Don Mattingly had pressed hard on the verbal brakes all spring when asked about outfield prospect Yasiel Puig. He said the Los Angeles Dodgers wouldn't rush him, that his skills were still raw, that he hadn't yet proven he could hit consistent major-league pitching. But one afternoon last week, Mattingly just let it fly.
He had witnessed the Cuban defector lash an opposite-field home run, smack a single to right field so viciously he nearly got thrown out at first and send a low liner whistling over a pitcher's head. Mattingly didn't quite know what to say.
"I don't think I've seen anybody do something like this," Mattingly told reporters in Arizona. "You don't see this kind of package. This is a Bo Jackson-type package you just don't see."
And it has been creating buzz in the Cactus League all spring. Puig is 6-foot-3 and 245 pounds, chiseled. Had he grown up in Los Angeles rather than along the southern coast of Cuba, he might be a senior linebacker at USC instead of the Dodgers' top prospect. He runs with a linebacker's gait, heavy but with explosive speed.
"I am a believer," said one scout.
"Impressive. He's hitting balls all over the diamond," a second scout said. "He's not just a one-dimensional guy trying to turn and burn stuff. He has power to all fields and he knows that. Just wait until he gets comfortable. That's the scary part to me."
Puig, who signed a seven-year, $42 million contract last June, has the look of a player about to break out. Going into Wednesday's game, he is batting .500 with an .804 slugging percentage, team-high 10 RBIs and he has no walks in 46 at-bats. The Dodgers have him penciled in for Double-A Chattanooga to start the season, but they won't be pinned down on his travel plans beyond that. An injury to one of the Dodgers' outfielders could prompt a call at virtually any point.
They're certainly taking a good, hard look this spring. Tuesday, Puig was batting cleanup in the Dodgers' game at Camelback Ranch against the Oakland A's. He went 4-for-4, including a long home run, and likely would have hit for the cycle had he been running harder out of the box on a fifth-inning single. Fellow Cuban Yoenis Cespedes threw him out.
A year ago, the A's had Cespedes ticketed for Triple-A, but they changed their minds after watching him play for a month. Cespedes ignited a listless offense and helped the A's reach the playoffs for the first time in six years.
Not that the cases are particularly parallel. Cespedes is 27 and had dominated at the highest level of Cuban baseball for seven years. Puig is 22 and, less than two years ago, missed an entire season as punishment after the Cubans caught him trying to defect the first time.
Oakland had few other outfield options and a huge chunk of its financial resources invested in Cespedes. The Dodgers have All-Stars at every outfield spot and a record payroll.
Oakland A's assistant general manager David Forst considers it unfair to directly compare Cespedes to Puig because of the age difference and different circumstances.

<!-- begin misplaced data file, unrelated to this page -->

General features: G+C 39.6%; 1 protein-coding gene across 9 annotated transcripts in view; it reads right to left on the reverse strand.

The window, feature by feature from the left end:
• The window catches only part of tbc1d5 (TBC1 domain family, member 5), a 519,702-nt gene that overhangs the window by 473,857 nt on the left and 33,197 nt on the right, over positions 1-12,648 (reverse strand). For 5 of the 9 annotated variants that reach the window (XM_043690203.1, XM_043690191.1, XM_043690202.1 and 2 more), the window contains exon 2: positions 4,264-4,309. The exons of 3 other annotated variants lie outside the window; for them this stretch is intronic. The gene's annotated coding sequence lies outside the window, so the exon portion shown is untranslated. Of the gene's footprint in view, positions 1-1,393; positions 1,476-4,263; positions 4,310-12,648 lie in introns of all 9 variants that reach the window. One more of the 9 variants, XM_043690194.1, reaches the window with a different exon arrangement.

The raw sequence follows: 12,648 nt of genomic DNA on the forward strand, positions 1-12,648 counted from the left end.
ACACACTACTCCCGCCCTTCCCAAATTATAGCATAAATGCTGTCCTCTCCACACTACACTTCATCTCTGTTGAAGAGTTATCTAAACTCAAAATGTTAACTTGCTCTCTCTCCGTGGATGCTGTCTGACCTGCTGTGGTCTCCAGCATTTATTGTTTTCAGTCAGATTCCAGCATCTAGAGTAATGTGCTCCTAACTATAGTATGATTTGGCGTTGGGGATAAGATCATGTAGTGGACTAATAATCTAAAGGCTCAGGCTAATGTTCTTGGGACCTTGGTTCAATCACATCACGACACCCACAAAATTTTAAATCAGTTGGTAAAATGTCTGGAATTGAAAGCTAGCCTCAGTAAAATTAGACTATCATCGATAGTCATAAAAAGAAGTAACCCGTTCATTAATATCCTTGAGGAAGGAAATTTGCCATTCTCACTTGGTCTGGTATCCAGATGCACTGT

"We didn't have anybody better," Forst said. "It wasn't as much about him as the other 25 guys. We didn't have anybody to put in the lineup who had his presence. Even if he hit .200 the first two months, he had the ability to hit a home run at any time.
"We only signed him for four years and we were going to be paying him whether he was at Triple-A or the big leagues."
Puig has to prove to the Dodgers he is a mature enough hitter to handle consistent major league pitching and expensive major league scouting reports. Most numbers suggest he is, but others make you wonder. His defense is raw, his base running occasionally wild.
He also has to prove he is mature enough to handle everything else that comes with big-league life. Forst said the A's felt comfortable starting Cespedes in Oakland because he seemed to be assimilating quickly and handling the media and off-field distractions.
Oakland assigned former major-league pitcher Ariel Prieto to be Cespedes' interpreter and liaison to American culture. The Dodgers brought in former major-league pitcher Eddie Oropesa to fill the same role with Puig. Both Prieto and Oropesa are Cuban.
In his first season of American baseball, Puig sent mixed signals. Scouts witnessed him loafing after base hits. After one single to right field, he took a wide turn and gestured toward the right fielder, who threw behind him to record an out at first. After an opposing manager argued with an umpire, Puig mimicked the umpire and later told the Inland Valley Daily Bulletin, "Their manager got so close to the umpire's face, I thought he might want to give him a kiss."
Those are the kinds of behaviors that can draw unwanted attention in the major leagues, but so far this spring, Puig has kept a low profile in the Dodgers' clubhouse and a high profile on the field, just how they want it.
He said he has learned from last summer's incidents.
"Here, you have to be more disciplined every day to get better and learn the game," Puig said recently in the Dodgers' spring clubhouse.
In one regard, Puig has a big head start on Cespedes. It took the A's center fielder more than a year after he defected to get his family out of Cuba. One week ago, he saw his mother for the first time in more than a year.
Puig said his mother and father, Omar and Maritza, and his sister, Yaima, are already in the United States, settled in Miami. They traveled to Arizona to watch Puig play just last week.
"Everything is new to me, but I thank God my family is here," Puig said. "That makes me so happy."
So far, Puig seems to have a knack for handling changes of scenery. It shouldn't be such a tough flight from Chattanooga to LAX.